Sherronna Bishop: As an expert in education, do you see a difference between the public school system and public charter schools versus private schools? Parents are always looking at different options. How can they pull their kids out of this over here where the parents are not being respected, their rights aren't being acknowledged, and they feel it's a real detriment to their children, which I agree with that. And are they better off putting them in these other options? I mean, what do you think?

Richard Malone: You know, I think that's a very loaded, difficult question to ask. And there's, you know, if you're paying for education generally if you're in a private school, you're paying for an education, general discipline and disruptions are going to be looked at much differently. There's definitely going to be more pressure on teachers to perform. So there are some advantages there. I haven't worked in a private school, but I have worked in a charter school, a public charter school, and I have worked in public schools, and I've worked in two states, and I've worked on an Indian reservation. I've seen a lot of different systems. I do want to say an excellent teacher is the difference. And when teachers are given the tools they need, and they're given the time they need, and they do know what they're doing, and they are able to have some autonomy in what they do in a classroom. Excellent teachers can beat the odds, and I've seen that happen. But a lot of times, the pressure of new curriculums and just stacking on expectation after expectation without looking at the actual needs of what the kids need that's usually the discrepancy that starts to dismantle the ability to move an entire classroom of students.

Sherronna Bishop: Do you think that's part of teaching to the test and teacher pay being linked to testing outcomes?

Richard Malone: You know, that's an interesting question. So we just went to Colorado through. I guess this was like seven years ago. They created a new evaluation system, and so they wanted to do some kind of merit-based pay. And so far, to my knowledge, I haven't seen that be a positive effect. I do think higher teacher pay does bring in possibly better teachers, or you hold on to better teachers for longer periods of time. That being said, the key to educating kids is really going back and looking at the research and really finding best practices and making sure that we're focused on best practices as opposed to content. And I think that's the divide is, are we going to focus on what helps kids to move forward? And we have factual research-based strategies. We see actual teachers perform these tasks where they move students based on just putting this new colored curriculum into the classroom because it has new colors and new vocabulary words. There's a whole story on how the district and the curriculum companies, and the test system works. I kind of look at it as a triangle, and so a lot of the money gets trapped in this upper triangle where the testing company gets paid enormous amounts of money to test every student. The results go to the district.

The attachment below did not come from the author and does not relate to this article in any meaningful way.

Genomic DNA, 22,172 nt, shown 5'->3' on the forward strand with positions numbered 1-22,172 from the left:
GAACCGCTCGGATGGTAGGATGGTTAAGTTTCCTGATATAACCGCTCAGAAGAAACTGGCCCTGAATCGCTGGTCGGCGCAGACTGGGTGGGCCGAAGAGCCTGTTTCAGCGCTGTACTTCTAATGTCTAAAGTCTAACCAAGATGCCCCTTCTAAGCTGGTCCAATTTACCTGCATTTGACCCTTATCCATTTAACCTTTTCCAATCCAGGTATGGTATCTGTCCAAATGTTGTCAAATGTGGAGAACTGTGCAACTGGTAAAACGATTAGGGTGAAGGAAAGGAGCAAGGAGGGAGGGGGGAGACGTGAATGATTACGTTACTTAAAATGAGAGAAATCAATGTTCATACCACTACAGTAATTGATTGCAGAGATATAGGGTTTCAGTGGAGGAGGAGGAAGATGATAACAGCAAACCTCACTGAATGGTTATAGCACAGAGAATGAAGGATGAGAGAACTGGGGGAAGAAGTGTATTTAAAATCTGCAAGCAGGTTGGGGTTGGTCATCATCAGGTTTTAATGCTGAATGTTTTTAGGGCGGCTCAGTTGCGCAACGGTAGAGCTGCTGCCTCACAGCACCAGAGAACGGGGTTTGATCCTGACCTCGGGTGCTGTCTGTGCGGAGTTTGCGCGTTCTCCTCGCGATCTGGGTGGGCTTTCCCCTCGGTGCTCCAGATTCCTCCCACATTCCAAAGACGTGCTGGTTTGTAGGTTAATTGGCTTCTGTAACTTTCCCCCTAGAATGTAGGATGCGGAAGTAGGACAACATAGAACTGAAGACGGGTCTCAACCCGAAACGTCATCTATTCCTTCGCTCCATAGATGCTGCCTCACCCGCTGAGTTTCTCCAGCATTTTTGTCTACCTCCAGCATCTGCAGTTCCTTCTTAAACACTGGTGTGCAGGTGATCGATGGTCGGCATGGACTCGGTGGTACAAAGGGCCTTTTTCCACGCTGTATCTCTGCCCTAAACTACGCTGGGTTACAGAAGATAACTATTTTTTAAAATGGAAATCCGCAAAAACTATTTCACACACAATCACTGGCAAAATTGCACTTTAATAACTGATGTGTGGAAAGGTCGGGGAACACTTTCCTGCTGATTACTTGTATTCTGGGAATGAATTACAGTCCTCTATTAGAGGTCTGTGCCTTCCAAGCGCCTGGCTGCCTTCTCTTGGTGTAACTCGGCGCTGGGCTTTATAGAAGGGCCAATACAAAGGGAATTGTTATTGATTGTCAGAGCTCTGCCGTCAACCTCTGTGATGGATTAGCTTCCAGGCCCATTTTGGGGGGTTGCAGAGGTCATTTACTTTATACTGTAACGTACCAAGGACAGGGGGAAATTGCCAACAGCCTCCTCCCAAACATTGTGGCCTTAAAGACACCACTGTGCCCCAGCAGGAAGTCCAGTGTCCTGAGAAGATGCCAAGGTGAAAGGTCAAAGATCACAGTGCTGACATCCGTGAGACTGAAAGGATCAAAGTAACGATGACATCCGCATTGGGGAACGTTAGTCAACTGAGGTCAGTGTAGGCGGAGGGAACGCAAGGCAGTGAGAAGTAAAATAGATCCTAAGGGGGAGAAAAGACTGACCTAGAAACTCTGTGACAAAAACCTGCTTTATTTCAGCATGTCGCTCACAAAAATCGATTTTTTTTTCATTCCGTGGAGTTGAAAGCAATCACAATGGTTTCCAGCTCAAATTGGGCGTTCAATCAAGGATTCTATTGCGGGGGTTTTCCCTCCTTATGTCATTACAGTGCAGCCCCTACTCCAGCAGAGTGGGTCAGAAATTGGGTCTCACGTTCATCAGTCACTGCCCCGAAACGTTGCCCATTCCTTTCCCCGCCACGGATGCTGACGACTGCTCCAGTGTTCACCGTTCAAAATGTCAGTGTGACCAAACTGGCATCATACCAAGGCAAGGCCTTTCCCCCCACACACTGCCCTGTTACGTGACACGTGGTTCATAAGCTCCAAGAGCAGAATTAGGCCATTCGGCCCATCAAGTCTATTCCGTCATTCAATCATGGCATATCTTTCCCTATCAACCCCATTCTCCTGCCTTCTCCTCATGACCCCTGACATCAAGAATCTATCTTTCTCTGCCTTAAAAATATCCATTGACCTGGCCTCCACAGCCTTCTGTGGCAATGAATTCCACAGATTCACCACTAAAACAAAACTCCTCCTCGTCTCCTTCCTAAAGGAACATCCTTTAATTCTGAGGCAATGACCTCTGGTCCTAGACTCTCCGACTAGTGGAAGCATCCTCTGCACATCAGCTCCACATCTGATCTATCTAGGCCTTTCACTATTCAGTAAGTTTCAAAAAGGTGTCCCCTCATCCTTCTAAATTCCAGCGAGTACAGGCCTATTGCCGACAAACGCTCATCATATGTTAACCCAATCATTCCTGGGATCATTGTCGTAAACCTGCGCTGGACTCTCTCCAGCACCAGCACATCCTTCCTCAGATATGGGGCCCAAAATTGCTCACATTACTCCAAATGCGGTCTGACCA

Richard Malone: The district looks at the test results, and then at some point, they decide to buy a new curriculum, and then a lot of times these curriculum companies are repackaging ideas that we've just changed the language, we've changed the layout of the textbook, and we're reselling some of the same ideas. Now in these textbooks, if you're a good teacher and you know how to really look for higher-level ways of teaching kids, these concepts are in these curriculums. But by the time we recycle curriculum every three or four or five years, you know, we're confusing teachers at some level. They do say that teachers, in general, are the fastest group of people to change from one direction to another. When you look across some of the industries, there's an enormous amount of stress, and there's a learning curve to that. And, you know, a lot of times, you already have a good curriculum, but the ideals of what creates higher-level thought aren't really brought out and utilized and really focused on. And as we've moved forward in the past 20 years, we're now getting more content that's more progressive or based on these CRT concepts or these concepts or equity. And once again, these aren't focused on how you teach kids how to think for themselves.